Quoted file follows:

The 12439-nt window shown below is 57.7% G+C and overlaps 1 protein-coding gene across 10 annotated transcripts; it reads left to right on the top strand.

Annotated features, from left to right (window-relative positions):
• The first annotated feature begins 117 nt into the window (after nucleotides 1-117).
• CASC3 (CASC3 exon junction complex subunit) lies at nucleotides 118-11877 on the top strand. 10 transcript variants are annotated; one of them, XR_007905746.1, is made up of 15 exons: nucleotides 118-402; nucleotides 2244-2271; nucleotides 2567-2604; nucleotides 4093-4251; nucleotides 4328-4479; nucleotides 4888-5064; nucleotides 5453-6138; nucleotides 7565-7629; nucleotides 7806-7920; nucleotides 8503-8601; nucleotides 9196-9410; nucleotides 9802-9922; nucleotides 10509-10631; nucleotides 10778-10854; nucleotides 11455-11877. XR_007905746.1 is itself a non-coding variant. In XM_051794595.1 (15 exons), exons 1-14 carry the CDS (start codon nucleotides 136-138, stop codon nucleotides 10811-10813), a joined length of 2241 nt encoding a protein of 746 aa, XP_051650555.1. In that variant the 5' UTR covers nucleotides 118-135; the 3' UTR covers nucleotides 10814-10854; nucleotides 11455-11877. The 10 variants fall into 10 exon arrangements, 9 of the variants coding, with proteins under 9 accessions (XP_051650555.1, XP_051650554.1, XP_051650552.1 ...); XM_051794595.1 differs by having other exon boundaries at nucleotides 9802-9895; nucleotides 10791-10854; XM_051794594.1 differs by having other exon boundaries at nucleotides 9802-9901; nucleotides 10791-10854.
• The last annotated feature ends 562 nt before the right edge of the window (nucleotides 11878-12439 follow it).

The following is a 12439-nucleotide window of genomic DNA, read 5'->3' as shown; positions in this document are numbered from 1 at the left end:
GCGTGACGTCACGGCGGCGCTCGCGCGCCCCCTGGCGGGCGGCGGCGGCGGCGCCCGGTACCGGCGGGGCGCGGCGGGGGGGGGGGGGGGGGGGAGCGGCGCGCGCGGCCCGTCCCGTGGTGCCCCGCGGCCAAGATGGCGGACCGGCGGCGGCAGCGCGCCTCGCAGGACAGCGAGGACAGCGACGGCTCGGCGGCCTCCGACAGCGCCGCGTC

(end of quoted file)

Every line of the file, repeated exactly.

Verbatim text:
The 12439-nt window shown below is 57.7% G+C and overlaps 1 protein-coding gene across 10 annotated transcripts; it reads left to right on the top strand.

Annotated features, from left to right (window-relative positions):
• The first annotated feature begins 117 nt into the window (after nucleotides 1-117).
• CASC3 (CASC3 exon junction complex subunit) lies at nucleotides 118-11877 on the top strand. 10 transcript variants are annotated; one of them, XR_007905746.1, is made up of 15 exons: nucleotides 118-402; nucleotides 2244-2271; nucleotides 2567-2604; nucleotides 4093-4251; nucleotides 4328-4479; nucleotides 4888-5064; nucleotides 5453-6138; nucleotides 7565-7629; nucleotides 7806-7920; nucleotides 8503-8601; nucleotides 9196-9410; nucleotides 9802-9922; nucleotides 10509-10631; nucleotides 10778-10854; nucleotides 11455-11877. XR_007905746.1 is itself a non-coding variant. In XM_051794595.1 (15 exons), exons 1-14 carry the CDS (start codon nucleotides 136-138, stop codon nucleotides 10811-10813), a joined length of 2241 nt encoding a protein of 746 aa, XP_051650555.1. In that variant the 5' UTR covers nucleotides 118-135; the 3' UTR covers nucleotides 10814-10854; nucleotides 11455-11877. The 10 variants fall into 10 exon arrangements, 9 of the variants coding, with proteins under 9 accessions (XP_051650555.1, XP_051650554.1, XP_051650552.1 ...); XM_051794595.1 differs by having other exon boundaries at nucleotides 9802-9895; nucleotides 10791-10854; XM_051794594.1 differs by having other exon boundaries at nucleotides 9802-9901; nucleotides 10791-10854.
• The last annotated feature ends 562 nt before the right edge of the window (nucleotides 11878-12439 follow it).

The following is a 12439-nucleotide window of genomic DNA, read 5'->3' as shown; positions in this document are numbered from 1 at the left end:
GCGTGACGTCACGGCGGCGCTCGCGCGCCCCCTGGCGGGCGGCGGCGGCGGCGCCCGGTACCGGCGGGGCGCGGCGGGGGGGGGGGGGGGGGGGAGCGGCGCGCGCGGCCCGTCCCGTGGTGCCCCGCGGCCAAGATGGCGGACCGGCGGCGGCAGCGCGCCTCGCAGGACAGCGAGGACAGCGACGGCTCGGCGGCCTCCGACAGCGCCGCGTC